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Eric, this is Tom. I'll answer the first question. On free rent, was a little more than 50 basis points of benefit in the first quarter, and that's a pretty good run rate. It will bounce around quarter-to-quarter just based on mix and the like, but that's a pretty fair run rate. And it also would explain, long term, the spread between -- or why the spread between cash and GAAP should be about 50 basis points on the same-store.

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Hamid R. Moghadam, Prologis, Inc. - Chairman of the Board & CEO [35]

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Yes, and that's why we actually focus on the GAAP number more than the cash number, but we got tired of that battle, so we now feature the cash number more prominently. But really the right way to look at is the way you asked, which is to factor in all the concessions. With respect to the 4.3% yield on investments this quarter, look, we're not buyers of stabilized operating properties that have been maxed out. By and large, we're buying value-added plays. We're buying covered land plays. We're buying things that have significantly below-market leases. We're trying to operate in areas where other more constrained institutional capital cannot compete. And we're not afraid to take on leasing risk or redevelopment risk or rehab risk. So a lot of that 4.3% reflects those kinds of situations. If you were to, for example, look at the NOI at market, those investments would be actually in the mid 5s to high 5s, low 6s type of numbers, but it may take us a few years to get to those numbers. We're really focused on replacement cost in those kinds of investments as well, because that shows us how much upside there is in those deals.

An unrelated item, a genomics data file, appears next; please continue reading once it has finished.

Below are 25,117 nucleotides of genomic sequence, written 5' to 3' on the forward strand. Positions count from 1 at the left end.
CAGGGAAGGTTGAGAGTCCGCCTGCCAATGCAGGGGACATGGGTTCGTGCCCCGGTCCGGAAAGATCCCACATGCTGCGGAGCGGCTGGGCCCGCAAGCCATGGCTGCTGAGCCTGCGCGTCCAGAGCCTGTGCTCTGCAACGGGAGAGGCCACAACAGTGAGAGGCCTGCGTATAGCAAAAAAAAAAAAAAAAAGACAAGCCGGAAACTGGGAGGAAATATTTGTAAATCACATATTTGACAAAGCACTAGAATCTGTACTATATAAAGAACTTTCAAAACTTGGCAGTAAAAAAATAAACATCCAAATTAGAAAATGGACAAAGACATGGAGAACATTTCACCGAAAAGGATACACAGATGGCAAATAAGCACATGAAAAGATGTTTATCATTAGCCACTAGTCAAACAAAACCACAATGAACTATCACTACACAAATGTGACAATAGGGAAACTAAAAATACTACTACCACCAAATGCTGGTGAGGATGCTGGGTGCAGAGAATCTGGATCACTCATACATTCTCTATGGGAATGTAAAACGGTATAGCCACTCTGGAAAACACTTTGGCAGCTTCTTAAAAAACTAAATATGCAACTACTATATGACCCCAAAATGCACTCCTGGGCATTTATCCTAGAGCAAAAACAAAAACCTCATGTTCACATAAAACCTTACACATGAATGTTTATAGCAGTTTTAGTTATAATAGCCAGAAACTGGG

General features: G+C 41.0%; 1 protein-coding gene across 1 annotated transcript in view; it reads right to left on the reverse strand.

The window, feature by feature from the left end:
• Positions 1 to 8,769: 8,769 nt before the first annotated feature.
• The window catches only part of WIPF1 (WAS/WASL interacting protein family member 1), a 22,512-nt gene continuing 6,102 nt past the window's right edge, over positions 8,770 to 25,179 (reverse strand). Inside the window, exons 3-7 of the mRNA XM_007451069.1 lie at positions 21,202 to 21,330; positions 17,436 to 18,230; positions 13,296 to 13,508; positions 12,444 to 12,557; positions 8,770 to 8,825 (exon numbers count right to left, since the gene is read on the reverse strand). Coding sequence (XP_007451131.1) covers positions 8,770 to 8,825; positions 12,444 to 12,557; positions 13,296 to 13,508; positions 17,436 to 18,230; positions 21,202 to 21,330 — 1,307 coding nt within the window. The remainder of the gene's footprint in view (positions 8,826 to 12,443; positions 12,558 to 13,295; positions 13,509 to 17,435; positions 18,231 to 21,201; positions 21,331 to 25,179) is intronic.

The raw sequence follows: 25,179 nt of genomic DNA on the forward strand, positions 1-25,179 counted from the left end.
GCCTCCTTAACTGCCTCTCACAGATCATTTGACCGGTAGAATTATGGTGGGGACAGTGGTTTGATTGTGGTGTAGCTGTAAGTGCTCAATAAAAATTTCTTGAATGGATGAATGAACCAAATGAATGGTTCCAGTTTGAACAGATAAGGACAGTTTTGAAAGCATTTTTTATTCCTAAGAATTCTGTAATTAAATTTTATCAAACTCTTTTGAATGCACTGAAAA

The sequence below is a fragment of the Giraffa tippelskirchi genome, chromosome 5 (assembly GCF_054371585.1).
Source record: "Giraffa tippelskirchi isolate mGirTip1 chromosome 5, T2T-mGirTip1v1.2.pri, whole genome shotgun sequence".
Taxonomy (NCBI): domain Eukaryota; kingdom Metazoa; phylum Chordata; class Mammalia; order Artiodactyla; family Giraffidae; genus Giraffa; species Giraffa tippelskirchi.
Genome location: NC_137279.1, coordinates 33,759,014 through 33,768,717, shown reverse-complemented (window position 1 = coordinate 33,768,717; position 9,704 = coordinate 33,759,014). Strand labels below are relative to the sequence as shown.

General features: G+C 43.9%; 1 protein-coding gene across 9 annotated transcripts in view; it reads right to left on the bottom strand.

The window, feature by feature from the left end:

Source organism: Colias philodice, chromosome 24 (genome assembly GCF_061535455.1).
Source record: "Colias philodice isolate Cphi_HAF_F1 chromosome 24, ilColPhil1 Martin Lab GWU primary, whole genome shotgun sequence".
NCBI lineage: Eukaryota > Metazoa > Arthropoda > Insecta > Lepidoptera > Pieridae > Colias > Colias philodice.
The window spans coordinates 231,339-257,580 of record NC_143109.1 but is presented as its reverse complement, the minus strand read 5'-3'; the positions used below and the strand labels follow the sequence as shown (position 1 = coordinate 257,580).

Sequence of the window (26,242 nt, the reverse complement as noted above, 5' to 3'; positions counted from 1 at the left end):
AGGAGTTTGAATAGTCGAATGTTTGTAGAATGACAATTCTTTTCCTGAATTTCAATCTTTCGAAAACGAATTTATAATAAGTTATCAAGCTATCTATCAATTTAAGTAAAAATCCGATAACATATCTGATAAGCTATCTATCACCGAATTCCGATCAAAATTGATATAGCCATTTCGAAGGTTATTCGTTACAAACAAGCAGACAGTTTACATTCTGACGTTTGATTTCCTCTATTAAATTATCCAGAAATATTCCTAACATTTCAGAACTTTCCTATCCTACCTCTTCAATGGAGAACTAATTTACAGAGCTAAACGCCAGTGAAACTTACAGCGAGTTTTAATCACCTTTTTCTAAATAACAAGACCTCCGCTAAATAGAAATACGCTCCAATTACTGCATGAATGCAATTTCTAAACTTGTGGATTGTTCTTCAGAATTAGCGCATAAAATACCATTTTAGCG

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Operator [36]

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Your next question is from Vikram Malhotra with Morgan Stanley.

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Vikram Malhotra, Morgan Stanley, Research Division - VP [37]

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Just going back to Europe. Just two parts to that. Given sort of the broader slowdown in several markets, can you give us a little bit more color on maybe rent growth and prospects by some of the key markets? And then second, just a bigger-picture question on looking at Europe as a case study for how logistics may perform in somewhat of a slowing environment as it relates to the U.S., if the U.S. were to slow down, any thoughts there would be great.